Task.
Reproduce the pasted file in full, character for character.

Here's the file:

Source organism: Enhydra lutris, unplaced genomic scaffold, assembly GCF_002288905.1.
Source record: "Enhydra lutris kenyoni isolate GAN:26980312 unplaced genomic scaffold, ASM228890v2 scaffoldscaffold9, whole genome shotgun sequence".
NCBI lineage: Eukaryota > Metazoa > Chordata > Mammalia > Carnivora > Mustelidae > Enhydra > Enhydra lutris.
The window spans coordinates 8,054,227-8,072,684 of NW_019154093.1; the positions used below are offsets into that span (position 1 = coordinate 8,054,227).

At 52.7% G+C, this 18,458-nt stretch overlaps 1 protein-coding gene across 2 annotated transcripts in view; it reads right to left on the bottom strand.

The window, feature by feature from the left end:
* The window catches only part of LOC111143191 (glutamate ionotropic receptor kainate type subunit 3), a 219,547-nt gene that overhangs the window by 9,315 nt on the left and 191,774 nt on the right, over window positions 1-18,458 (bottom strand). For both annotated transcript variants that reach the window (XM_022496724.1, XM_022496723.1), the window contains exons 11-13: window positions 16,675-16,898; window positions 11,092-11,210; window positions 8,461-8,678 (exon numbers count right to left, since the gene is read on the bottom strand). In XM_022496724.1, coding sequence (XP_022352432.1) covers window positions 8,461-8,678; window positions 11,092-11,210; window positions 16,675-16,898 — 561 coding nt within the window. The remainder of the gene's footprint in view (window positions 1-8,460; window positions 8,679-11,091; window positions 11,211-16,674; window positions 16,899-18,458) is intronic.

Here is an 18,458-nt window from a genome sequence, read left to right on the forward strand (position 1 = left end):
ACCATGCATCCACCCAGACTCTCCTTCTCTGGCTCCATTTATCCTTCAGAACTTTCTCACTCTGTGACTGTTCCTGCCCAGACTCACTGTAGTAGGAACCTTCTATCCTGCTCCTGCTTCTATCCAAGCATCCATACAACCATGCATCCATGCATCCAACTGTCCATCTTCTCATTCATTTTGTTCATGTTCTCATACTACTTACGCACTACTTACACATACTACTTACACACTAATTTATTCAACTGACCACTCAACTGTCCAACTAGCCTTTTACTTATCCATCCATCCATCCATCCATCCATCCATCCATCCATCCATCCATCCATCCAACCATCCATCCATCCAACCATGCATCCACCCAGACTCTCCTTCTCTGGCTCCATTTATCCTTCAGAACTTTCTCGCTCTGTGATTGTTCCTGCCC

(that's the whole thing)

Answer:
Source organism: Enhydra lutris, unplaced genomic scaffold, assembly GCF_002288905.1.
Source record: "Enhydra lutris kenyoni isolate GAN:26980312 unplaced genomic scaffold, ASM228890v2 scaffoldscaffold9, whole genome shotgun sequence".
NCBI lineage: Eukaryota > Metazoa > Chordata > Mammalia > Carnivora > Mustelidae > Enhydra > Enhydra lutris.
The window spans coordinates 8,054,227-8,072,684 of NW_019154093.1; the positions used below are offsets into that span (position 1 = coordinate 8,054,227).

At 52.7% G+C, this 18,458-nt stretch overlaps 1 protein-coding gene across 2 annotated transcripts in view; it reads right to left on the bottom strand.

The window, feature by feature from the left end:
* The window catches only part of LOC111143191 (glutamate ionotropic receptor kainate type subunit 3), a 219,547-nt gene that overhangs the window by 9,315 nt on the left and 191,774 nt on the right, over window positions 1-18,458 (bottom strand). For both annotated transcript variants that reach the window (XM_022496724.1, XM_022496723.1), the window contains exons 11-13: window positions 16,675-16,898; window positions 11,092-11,210; window positions 8,461-8,678 (exon numbers count right to left, since the gene is read on the bottom strand). In XM_022496724.1, coding sequence (XP_022352432.1) covers window positions 8,461-8,678; window positions 11,092-11,210; window positions 16,675-16,898 — 561 coding nt within the window. The remainder of the gene's footprint in view (window positions 1-8,460; window positions 8,679-11,091; window positions 11,211-16,674; window positions 16,899-18,458) is intronic.

Here is an 18,458-nt window from a genome sequence, read left to right on the forward strand (position 1 = left end):
ACCATGCATCCACCCAGACTCTCCTTCTCTGGCTCCATTTATCCTTCAGAACTTTCTCACTCTGTGACTGTTCCTGCCCAGACTCACTGTAGTAGGAACCTTCTATCCTGCTCCTGCTTCTATCCAAGCATCCATACAACCATGCATCCATGCATCCAACTGTCCATCTTCTCATTCATTTTGTTCATGTTCTCATACTACTTACGCACTACTTACACATACTACTTACACACTAATTTATTCAACTGACCACTCAACTGTCCAACTAGCCTTTTACTTATCCATCCATCCATCCATCCATCCATCCATCCATCCATCCATCCATCCATCCAACCATCCATCCATCCAACCATGCATCCACCCAGACTCTCCTTCTCTGGCTCCATTTATCCTTCAGAACTTTCTCGCTCTGTGATTGTTCCTGCCC